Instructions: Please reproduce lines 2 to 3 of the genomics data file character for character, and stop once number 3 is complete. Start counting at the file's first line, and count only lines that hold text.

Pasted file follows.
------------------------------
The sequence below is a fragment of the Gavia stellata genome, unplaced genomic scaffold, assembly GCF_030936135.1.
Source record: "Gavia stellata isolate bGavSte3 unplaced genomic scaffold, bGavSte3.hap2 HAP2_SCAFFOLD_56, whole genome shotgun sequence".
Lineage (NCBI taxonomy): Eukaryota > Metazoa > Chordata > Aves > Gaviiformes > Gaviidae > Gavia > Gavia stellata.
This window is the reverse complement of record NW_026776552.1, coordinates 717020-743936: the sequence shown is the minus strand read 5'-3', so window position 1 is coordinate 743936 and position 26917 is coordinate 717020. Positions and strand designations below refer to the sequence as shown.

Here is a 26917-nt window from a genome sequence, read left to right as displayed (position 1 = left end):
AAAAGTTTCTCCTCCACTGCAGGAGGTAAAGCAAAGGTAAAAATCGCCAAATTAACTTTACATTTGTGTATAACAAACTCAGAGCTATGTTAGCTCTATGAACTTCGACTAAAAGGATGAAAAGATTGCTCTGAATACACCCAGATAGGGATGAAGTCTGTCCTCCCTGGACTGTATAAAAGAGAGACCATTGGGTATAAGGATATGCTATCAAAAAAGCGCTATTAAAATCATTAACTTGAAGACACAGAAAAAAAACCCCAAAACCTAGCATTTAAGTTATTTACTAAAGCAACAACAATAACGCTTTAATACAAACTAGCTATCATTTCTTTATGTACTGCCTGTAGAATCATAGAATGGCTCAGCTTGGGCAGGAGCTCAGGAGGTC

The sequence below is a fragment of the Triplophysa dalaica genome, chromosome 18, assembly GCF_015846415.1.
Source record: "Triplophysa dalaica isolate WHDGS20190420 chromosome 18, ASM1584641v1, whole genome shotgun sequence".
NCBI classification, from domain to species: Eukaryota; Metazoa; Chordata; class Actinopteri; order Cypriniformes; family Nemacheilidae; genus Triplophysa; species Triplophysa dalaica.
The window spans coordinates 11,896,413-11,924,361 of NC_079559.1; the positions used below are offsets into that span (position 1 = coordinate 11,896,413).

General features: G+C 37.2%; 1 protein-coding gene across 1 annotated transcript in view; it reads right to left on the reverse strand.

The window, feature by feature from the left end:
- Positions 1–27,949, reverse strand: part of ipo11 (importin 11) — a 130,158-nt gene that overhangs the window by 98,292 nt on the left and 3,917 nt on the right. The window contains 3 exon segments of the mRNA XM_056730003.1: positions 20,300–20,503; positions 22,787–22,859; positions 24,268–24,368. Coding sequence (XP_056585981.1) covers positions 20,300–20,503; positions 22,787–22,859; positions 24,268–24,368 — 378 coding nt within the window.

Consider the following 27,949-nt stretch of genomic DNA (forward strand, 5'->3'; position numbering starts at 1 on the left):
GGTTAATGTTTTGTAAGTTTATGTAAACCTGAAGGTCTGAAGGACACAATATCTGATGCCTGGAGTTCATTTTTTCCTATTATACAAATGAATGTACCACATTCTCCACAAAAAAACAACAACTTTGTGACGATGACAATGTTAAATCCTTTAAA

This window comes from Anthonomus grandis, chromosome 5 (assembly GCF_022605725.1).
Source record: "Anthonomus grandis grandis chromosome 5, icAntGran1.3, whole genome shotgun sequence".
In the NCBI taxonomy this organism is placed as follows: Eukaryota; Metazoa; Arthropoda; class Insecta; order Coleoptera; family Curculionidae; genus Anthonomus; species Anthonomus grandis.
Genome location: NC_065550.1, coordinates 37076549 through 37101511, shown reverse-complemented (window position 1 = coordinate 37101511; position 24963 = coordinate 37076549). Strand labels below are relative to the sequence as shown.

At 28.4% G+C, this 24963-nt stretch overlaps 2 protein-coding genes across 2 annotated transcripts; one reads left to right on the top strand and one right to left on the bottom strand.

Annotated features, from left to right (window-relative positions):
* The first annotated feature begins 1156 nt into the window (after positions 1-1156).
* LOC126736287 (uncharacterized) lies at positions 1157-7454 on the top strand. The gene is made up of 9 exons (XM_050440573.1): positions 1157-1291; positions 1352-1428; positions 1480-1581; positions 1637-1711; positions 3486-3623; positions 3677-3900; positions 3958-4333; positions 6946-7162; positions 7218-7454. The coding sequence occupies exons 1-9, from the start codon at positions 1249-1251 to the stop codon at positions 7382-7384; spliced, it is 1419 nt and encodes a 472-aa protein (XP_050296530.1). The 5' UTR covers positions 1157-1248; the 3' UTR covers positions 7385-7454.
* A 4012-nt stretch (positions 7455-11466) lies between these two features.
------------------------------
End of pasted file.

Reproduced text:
Source record: "Gavia stellata isolate bGavSte3 unplaced genomic scaffold, bGavSte3.hap2 HAP2_SCAFFOLD_56, whole genome shotgun sequence".
Lineage (NCBI taxonomy): Eukaryota > Metazoa > Chordata > Aves > Gaviiformes > Gaviidae > Gavia > Gavia stellata.